Win Your Daily Battles - Ataxia UK

Win Your Daily Battles

Post Published: July 26, 2022

Meet Richard, the Co-Chair of Ataxia UK, who will in his blog tell you a bit about himself.

Hey Ataxia UK family and friends, some of you know me already but I would like to introduce myself to those who do not! I am Richard, in my mid-40s and live in Oxfordshire with my wife and children. When I was 15 years old, I was diagnosed with Friedreich’s Ataxia and felt as if everything was over. I worked hard to attend university, earn my degree, and advance in my career. Throughout my career, I have gained a great deal of insight into equality and diversity.

My focus in 2011 became giving back to Ataxia UK, volunteering, and writing, as I felt worn out from all the work I was doing. It was only then that I realised what a treadmill I was on, and how truly rewarding volunteering really is.

Having retired in 2012, I became a Trustee of Ataxia UK. I began using my knowledge and experience to improve the lives of others in my community. In 2018, I became an Ataxia UK Ambassador, and in 2019, I became Co-Chair of Ataxia UK. I was awarded an MBE award for my service to disabled people and to my community, becoming the first person with Friedreich’s Ataxia to receive this

Over the years, I have been involved in all aspects of the Birmingham branch of Ataxia UK, as well as its events. The workshop I run at the annual conference gives people newly diagnosed with ataxia an understanding of what ataxia is and how to cope with it.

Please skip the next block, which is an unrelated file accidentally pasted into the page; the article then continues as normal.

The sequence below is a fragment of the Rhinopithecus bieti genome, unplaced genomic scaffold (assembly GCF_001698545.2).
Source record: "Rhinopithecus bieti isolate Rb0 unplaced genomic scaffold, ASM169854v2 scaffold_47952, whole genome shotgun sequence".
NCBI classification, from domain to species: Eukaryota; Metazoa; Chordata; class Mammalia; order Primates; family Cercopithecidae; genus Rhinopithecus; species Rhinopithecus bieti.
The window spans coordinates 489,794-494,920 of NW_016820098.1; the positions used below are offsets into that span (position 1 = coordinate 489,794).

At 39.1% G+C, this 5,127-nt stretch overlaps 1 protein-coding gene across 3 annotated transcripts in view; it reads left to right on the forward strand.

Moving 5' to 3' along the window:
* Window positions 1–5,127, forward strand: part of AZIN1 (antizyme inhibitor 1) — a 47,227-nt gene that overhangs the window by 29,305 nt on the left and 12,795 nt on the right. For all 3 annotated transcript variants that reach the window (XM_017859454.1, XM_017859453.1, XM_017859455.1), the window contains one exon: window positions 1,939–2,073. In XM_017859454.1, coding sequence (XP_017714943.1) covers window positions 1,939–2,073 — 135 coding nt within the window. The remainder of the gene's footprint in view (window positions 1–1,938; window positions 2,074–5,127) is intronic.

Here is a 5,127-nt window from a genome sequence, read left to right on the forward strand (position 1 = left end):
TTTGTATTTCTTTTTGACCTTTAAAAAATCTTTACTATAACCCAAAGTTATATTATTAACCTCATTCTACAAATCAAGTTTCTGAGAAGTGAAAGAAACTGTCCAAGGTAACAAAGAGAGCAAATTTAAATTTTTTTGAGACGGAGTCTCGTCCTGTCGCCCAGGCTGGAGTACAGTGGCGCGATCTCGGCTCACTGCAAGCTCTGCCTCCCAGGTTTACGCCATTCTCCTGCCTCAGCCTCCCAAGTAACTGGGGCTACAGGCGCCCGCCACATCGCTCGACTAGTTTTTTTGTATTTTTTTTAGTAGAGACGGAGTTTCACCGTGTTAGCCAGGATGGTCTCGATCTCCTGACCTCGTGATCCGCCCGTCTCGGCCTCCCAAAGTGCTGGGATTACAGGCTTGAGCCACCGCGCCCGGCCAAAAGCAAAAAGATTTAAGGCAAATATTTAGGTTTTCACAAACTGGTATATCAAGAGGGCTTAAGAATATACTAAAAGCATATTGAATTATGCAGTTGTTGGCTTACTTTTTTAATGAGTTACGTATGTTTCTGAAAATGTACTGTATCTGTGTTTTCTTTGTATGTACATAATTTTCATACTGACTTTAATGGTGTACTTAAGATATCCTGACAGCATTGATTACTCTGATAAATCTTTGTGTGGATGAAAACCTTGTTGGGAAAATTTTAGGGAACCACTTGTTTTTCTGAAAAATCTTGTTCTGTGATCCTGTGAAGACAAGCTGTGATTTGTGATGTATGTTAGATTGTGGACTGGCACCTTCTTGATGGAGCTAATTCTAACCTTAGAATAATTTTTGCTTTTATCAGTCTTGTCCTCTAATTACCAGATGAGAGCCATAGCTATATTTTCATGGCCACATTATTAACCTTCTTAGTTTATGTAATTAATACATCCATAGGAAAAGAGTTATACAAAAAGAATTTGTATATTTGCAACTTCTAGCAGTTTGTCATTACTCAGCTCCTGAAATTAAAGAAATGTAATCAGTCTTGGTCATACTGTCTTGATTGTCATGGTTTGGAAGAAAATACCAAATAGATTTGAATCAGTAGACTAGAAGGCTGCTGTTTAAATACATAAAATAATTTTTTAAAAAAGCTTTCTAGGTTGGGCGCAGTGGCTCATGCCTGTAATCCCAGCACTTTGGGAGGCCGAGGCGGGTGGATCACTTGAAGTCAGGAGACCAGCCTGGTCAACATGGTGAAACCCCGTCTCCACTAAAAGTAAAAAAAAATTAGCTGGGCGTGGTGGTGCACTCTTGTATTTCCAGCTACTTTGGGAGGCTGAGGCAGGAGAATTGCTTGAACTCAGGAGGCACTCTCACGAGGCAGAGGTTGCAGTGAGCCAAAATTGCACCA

In 2020, Kyle Bryant spoke at the Ataxia UK annual conference and said: “By making yourself small, you can make all the other people around you big.” Those words stick with me.

The fact that I have FA (Friedreich’s Ataxia) is not going to stop me from living my best life. I have accepted the fact that, though I cannot win the fight, I can win the daily battles. My mind does not need to dwell on it constantly. I am strong, brave, and inspirational…and believe me, so are you!

Here is a checklist for my newly diagnosed friends, family, and anyone else who needs it!

  • Educate Yourself: Understand disability and your rights.
  • It is not your fault. Accept it, lose the anger, and move on.
  • Be Assertive: Stand up for yourself.
  • Believe in yourself and others will.
  • Get yourself out there.

Of course, this is hard-won wisdom – I did precisely none of those things myself at 15 but I hope you will!

For those of you interested in learning more about my story, here is my MBE interview!


  1. Tell us a bit about yourself and your interests.

I have been involved with Ataxia UK in one capacity or another since I took medical retirement from a successful career in local government. I am an ambassador for Ataxia UK, after having served as a trustee for the charity for eight years. I was the chair of the trustees for the last two years during the covid pandemic. I helped establish the Birmingham branch of Ataxia UK and have been involved in running all aspects of the charity and its events. I run the workshop at the annual conference for people newly diagnosed with ataxia to help educate them about what ataxia is and how it can affect you and what you can do to help yourself. Alongside volunteering, my other passion is writing, and I publish a blog at and am currently writing an autobiography.

  1. Tell us about your journey to being diagnosed with FA.